Jones: ‘I didn’t switch into that attack mode, I kind of kept it like scared mode’ (Image: Daily Mirror/Andy Stenning)

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Jade Jones revealed that the pressure had got to her after hopes of a golden hat-trick crashed and burned in Tokyo.

Britain’s taekwondo queen was favourite to win Team GB’s first gold medal of the Games and become the first British female to land titles at three different Olympics.

But a stunning upset saw the champion of London and Rio beaten in her first round match – leaving team mate Bradly Sinden to pick up Britain’s one medal, a silver in the -68kg division.

An emotional Jones revealed that without the support of family and friends it had all been too much.

“I call them Team Crazy and they’ve been with me to every Olympics,” she said.

“They’re family and friends and they were all watching in a big tent in my aunty’s garden in Flint. But I missed having them here.

“Normally I’ll feel the pressure, go out, hear them screaming, see their little faces and it’ll push me into that attack mode.

(Image: Daily Mirror/Andy Stenning)

“That was missing today. I didn’t switch into that attack mode, I kind of kept it like scared mode.”

When it finished and a 16-12 reversal was posted on the scorecard, best friend and world champion Bianca Walkden burst into tears.

Jones Facetimed home and was comforted by Team Crazy “celebrating as if I’d won”.

Bradly Sinden took silver having been eight seconds from winning his gold medal bout
(Image: Daily Mirror/Andy Stenning)

But this was a bitter pill to swallow for the 28-year old, who had never before lost an Olympic bout.

Her admission that the pressure told will surprise many given her ruthless reputation and Headhunter nickname.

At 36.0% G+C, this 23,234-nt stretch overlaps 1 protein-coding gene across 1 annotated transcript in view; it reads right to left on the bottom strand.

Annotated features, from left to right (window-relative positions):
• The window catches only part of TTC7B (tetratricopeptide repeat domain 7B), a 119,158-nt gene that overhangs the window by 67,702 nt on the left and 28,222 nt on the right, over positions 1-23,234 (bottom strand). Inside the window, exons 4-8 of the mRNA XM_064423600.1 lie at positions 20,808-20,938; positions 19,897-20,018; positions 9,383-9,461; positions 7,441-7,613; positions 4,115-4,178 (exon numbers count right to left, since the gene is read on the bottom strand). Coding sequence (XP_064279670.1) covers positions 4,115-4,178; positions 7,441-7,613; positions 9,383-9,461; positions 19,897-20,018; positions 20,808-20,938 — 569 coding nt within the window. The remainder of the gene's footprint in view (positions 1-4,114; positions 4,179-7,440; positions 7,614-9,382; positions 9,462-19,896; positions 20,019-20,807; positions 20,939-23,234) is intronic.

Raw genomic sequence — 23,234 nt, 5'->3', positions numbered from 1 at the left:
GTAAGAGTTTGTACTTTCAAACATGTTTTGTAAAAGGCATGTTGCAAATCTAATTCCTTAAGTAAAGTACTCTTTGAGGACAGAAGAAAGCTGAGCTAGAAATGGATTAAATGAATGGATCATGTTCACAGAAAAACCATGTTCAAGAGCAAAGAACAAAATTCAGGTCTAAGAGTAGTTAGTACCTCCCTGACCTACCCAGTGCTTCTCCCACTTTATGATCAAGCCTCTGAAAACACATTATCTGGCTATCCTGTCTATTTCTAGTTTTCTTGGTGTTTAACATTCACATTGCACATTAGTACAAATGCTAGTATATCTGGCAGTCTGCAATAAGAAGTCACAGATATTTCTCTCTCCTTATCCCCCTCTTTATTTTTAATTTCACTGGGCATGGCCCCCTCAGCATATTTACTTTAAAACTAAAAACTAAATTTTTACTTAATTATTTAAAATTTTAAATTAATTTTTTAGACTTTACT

But it spells out how unsettling an experience many are finding competing here in a Covid state of emergency.

Jones was devastated to lose but showed her champion quality by fronting up to the disappointment
(Image: Daily Mirror/Andy Stenning)

Helen Glover, like Jones bidding for a golden treble, lost her first rowing race for a decade on Saturday with her young family 6,000 miles away.

And yesterday there was a shock defeat against Germany for Britain’s gold medal women’s hockey team.

“I wish I went after it more,” added Jones. “Not been so scared and fought. I’m gutted I couldn’t do more.

Helen Glover (right) suffered a first defeat in more than 10 years on Saturday
(Image: Getty)

“But not having my family there to push me out of that fear zone really did affect me. I put too much pressure on myself.”

In truth Jones had not been herself all week. She arrived in the Athletes Village “petrified” that Covid would claim her and her dream.

That anxiety eventually caught up with her though it is equally true that she was ambushed by a freak set of circumstances.

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She was drawn against Kimia Alizadeh, a wild card here having failed to qualify but been selected for the Refugee Olympic team.

Alizadeh is no mug, having won bronze in Rio before defecting from Iran to Germany citing institutional sexism.

Jones would normally have expected to beat her, but there is nothing normal about these Games and the Briton was given no advanced warning.

Sinden celebrates winning his semi-final against China's Shuai Zhao
(Image: PA)

If that sounds unfair then it was yet Jones would not complain. “She was better than me on the day,” she said. “I just didn’t give enough.

“How does it feel? I’ve never had to handle it before so I’ll tell you in a couple of years. But I’m on an emotional rollercoaster already.”